Creatively combining genres – post-apocalyptic sci-fi, black comedy and sweet romance – and offering audiences an impressively oddball collection of sounds, colours, actors and images, Jean-Pierre Jeunet and Marc Caro’s inspired film Delicatessen was the recipient of several European awards and anticipated the pair’s subsequent collaboration, The City of Lost Children (1995).
Jeunet would go on to direct Alien: Resurrection in 1997, which was followed with the international blockbuster Amélie in 2001.
The movie boasts an unforgettable opening: a mysterious figure covered from head to toe in an outfit made entirely of trash anxiously attempts to sneak away from a deli in a garbage truck.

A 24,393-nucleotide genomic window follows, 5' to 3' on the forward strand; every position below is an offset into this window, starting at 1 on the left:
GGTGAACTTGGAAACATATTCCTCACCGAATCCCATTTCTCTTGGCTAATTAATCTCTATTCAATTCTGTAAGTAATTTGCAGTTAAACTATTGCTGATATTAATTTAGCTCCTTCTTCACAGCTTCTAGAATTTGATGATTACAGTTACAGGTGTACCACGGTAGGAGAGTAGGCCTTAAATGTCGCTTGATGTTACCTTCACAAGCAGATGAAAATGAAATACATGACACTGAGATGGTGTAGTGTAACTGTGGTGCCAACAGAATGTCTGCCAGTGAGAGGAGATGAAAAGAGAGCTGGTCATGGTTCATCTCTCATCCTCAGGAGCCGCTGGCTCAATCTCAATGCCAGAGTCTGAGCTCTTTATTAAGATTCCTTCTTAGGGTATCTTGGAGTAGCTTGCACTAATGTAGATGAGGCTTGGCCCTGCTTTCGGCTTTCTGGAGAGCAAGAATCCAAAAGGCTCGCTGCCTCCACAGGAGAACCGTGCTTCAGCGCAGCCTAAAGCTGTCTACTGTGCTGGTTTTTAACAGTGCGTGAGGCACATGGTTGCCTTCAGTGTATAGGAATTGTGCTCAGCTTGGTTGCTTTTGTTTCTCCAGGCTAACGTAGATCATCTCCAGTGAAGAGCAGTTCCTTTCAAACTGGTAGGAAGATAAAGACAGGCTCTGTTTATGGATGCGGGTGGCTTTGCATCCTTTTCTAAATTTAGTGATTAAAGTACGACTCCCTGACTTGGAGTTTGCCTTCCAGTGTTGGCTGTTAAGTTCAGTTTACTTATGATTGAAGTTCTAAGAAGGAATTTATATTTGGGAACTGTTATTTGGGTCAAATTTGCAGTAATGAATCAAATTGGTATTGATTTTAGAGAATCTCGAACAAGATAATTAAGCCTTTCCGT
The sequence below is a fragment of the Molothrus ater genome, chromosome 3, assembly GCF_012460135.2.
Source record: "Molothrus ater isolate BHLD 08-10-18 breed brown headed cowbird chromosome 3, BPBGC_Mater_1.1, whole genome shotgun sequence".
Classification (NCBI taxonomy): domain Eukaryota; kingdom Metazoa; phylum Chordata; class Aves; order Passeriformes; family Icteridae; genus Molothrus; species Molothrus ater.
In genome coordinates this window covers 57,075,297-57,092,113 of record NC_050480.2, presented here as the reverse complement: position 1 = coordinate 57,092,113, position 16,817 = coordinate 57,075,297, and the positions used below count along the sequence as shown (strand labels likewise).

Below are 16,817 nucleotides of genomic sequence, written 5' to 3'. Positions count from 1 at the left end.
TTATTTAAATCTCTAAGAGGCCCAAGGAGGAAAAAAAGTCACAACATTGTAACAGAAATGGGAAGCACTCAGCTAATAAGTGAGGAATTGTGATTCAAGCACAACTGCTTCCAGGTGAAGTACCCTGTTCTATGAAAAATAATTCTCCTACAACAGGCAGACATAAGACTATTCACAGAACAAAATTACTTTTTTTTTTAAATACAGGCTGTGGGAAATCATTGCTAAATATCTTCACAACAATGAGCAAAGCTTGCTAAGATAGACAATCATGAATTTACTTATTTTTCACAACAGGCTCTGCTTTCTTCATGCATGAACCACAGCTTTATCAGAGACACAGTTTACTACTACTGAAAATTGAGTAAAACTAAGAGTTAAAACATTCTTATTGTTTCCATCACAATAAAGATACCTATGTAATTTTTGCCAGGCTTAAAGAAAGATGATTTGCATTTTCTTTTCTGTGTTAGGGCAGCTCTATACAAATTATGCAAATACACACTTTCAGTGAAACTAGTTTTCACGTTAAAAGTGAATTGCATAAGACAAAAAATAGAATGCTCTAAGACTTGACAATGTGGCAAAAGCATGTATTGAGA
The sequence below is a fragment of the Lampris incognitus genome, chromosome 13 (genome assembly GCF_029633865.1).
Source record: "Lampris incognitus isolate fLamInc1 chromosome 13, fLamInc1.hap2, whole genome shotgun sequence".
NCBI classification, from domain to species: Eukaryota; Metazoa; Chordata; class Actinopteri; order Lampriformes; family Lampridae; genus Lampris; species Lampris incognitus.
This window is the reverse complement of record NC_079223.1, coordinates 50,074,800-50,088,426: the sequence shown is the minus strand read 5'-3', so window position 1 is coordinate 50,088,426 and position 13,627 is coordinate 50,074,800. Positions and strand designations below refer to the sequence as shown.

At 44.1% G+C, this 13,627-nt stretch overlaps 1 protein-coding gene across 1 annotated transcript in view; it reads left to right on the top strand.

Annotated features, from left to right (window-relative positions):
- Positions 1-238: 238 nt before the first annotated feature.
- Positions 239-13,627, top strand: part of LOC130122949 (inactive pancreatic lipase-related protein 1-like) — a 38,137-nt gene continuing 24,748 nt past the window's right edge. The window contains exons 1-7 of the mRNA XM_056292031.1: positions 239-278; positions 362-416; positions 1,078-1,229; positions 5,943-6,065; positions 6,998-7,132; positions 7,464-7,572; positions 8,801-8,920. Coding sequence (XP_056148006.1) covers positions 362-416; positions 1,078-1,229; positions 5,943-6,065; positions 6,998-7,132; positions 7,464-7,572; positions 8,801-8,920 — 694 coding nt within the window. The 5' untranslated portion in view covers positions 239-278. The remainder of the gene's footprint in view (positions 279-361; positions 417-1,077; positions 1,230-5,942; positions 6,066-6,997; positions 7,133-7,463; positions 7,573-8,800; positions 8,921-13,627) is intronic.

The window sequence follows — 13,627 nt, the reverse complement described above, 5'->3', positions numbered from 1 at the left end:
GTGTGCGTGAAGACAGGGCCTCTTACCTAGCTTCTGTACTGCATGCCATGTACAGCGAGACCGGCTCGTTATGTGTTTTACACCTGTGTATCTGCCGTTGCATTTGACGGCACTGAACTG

Suddenly the lid to his can of freedom is violently ripped open and the menacing butcher-in-charge (Jean-Claude Dreyfus) brings a huge meat cleaver down upon him.
We soon learn that the butcher’s speciality is human flesh, and once his new employee – the saw-playing ex-clown Louison (a beautifully smush-faced Dominique Pinon) – falls for his bespectacled cellist daughter, Julie (Marie-Laure Dougnac), the race to make Louison the special of the day is on.
To save her clown boyfriend from her cannibal dad, Julie betrays the latter to a group of lentil-eating rebels who live underground.
With an eccentric screenplay by comic book writer Gilles Adrien and a number of darkly humorous set pieces, Delicatessen is a feast for the eyes and ears.